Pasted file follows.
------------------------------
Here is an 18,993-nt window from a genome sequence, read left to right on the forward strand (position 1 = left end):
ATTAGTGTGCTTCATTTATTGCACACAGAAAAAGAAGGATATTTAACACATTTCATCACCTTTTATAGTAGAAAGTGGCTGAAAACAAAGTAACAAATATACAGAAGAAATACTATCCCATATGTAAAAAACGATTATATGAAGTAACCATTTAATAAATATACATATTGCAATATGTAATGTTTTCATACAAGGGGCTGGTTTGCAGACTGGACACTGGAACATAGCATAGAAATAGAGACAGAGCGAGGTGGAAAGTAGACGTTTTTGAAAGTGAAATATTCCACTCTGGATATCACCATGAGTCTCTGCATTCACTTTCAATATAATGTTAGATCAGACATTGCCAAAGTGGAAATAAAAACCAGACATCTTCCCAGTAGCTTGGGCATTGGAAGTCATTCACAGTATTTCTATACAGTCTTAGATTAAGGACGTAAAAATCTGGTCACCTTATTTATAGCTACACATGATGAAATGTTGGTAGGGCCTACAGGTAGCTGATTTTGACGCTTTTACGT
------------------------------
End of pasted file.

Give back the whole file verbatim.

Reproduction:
Here is an 18,993-nt window from a genome sequence, read left to right on the forward strand (position 1 = left end):
ATTAGTGTGCTTCATTTATTGCACACAGAAAAAGAAGGATATTTAACACATTTCATCACCTTTTATAGTAGAAAGTGGCTGAAAACAAAGTAACAAATATACAGAAGAAATACTATCCCATATGTAAAAAACGATTATATGAAGTAACCATTTAATAAATATACATATTGCAATATGTAATGTTTTCATACAAGGGGCTGGTTTGCAGACTGGACACTGGAACATAGCATAGAAATAGAGACAGAGCGAGGTGGAAAGTAGACGTTTTTGAAAGTGAAATATTCCACTCTGGATATCACCATGAGTCTCTGCATTCACTTTCAATATAATGTTAGATCAGACATTGCCAAAGTGGAAATAAAAACCAGACATCTTCCCAGTAGCTTGGGCATTGGAAGTCATTCACAGTATTTCTATACAGTCTTAGATTAAGGACGTAAAAATCTGGTCACCTTATTTATAGCTACACATGATGAAATGTTGGTAGGGCCTACAGGTAGCTGATTTTGACGCTTTTACGT